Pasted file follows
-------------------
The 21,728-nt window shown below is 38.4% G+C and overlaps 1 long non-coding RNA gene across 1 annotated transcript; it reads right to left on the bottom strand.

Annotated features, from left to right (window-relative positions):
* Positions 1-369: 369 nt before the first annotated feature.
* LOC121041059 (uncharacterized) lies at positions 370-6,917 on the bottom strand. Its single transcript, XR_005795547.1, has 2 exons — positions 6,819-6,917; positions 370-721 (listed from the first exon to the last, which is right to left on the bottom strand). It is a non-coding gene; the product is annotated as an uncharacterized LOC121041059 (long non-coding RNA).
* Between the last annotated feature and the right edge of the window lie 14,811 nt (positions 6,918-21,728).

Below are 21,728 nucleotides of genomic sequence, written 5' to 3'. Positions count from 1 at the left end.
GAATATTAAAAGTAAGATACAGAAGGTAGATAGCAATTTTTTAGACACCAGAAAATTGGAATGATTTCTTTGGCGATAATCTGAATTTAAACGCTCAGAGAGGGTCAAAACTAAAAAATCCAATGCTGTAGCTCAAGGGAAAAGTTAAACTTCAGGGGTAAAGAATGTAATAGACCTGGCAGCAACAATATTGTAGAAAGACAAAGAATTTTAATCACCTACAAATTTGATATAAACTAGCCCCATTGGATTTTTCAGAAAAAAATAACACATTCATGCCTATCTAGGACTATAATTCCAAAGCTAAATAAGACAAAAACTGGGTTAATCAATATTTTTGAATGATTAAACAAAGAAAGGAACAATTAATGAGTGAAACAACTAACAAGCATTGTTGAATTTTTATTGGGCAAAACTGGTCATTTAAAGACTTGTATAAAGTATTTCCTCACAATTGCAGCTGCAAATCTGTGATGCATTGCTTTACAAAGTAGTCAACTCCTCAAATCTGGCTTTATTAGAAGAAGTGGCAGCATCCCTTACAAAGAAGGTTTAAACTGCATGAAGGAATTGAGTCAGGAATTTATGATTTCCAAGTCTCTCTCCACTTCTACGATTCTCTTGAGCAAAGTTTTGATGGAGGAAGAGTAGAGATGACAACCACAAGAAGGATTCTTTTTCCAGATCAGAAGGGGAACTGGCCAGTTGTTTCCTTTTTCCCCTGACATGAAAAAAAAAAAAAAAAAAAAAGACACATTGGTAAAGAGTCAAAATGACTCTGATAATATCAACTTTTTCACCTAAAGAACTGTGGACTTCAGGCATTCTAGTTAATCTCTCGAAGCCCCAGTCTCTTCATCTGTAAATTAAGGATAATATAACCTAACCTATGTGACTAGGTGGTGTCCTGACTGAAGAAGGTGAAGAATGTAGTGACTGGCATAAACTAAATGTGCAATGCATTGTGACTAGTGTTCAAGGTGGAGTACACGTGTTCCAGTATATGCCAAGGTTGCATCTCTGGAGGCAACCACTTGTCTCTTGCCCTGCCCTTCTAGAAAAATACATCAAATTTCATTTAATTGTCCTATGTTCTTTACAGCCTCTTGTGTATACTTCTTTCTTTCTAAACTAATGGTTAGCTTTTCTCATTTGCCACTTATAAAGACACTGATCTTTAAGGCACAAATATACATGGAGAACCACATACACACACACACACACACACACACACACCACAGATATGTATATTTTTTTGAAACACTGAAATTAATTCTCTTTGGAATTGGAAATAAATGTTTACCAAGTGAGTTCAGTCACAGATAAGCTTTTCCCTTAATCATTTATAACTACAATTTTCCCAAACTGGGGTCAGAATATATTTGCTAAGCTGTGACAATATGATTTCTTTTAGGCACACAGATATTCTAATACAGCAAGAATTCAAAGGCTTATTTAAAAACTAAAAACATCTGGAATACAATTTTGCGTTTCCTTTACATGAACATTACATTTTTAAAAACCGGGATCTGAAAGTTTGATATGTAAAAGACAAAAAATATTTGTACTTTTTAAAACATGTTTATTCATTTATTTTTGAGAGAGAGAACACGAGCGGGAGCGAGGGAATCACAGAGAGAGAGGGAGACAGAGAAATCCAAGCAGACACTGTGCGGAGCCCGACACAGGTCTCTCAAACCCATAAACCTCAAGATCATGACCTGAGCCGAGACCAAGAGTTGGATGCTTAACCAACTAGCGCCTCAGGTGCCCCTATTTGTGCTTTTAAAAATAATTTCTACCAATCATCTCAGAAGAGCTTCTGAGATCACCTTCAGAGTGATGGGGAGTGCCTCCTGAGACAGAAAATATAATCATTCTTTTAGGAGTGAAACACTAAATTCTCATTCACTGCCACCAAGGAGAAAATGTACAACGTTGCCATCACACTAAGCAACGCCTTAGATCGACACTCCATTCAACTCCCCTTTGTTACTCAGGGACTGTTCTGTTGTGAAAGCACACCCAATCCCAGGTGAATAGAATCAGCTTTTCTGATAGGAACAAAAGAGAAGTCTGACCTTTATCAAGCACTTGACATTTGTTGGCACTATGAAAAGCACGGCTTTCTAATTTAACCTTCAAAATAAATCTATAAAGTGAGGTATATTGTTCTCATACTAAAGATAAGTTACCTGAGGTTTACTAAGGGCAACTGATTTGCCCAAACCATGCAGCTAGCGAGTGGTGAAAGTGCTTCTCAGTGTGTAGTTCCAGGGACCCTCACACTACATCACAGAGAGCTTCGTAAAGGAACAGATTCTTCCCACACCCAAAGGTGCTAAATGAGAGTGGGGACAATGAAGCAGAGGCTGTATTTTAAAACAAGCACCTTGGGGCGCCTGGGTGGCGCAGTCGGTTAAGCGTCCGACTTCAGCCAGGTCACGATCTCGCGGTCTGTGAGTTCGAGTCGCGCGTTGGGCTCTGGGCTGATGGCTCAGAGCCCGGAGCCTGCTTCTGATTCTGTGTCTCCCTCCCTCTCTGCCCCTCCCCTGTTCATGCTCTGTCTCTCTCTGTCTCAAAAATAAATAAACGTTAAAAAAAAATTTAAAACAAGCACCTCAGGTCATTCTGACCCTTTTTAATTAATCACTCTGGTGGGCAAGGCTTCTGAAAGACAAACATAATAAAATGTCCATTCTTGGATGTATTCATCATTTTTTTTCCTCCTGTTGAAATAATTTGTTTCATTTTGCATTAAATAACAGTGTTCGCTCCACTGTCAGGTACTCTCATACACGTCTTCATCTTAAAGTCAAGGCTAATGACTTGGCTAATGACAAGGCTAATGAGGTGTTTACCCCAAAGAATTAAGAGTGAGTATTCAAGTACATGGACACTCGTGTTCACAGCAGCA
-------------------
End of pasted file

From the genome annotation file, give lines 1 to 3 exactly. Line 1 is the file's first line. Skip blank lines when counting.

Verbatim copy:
The 21,728-nt window shown below is 38.4% G+C and overlaps 1 long non-coding RNA gene across 1 annotated transcript; it reads right to left on the bottom strand.

Annotated features, from left to right (window-relative positions):
* Positions 1-369: 369 nt before the first annotated feature.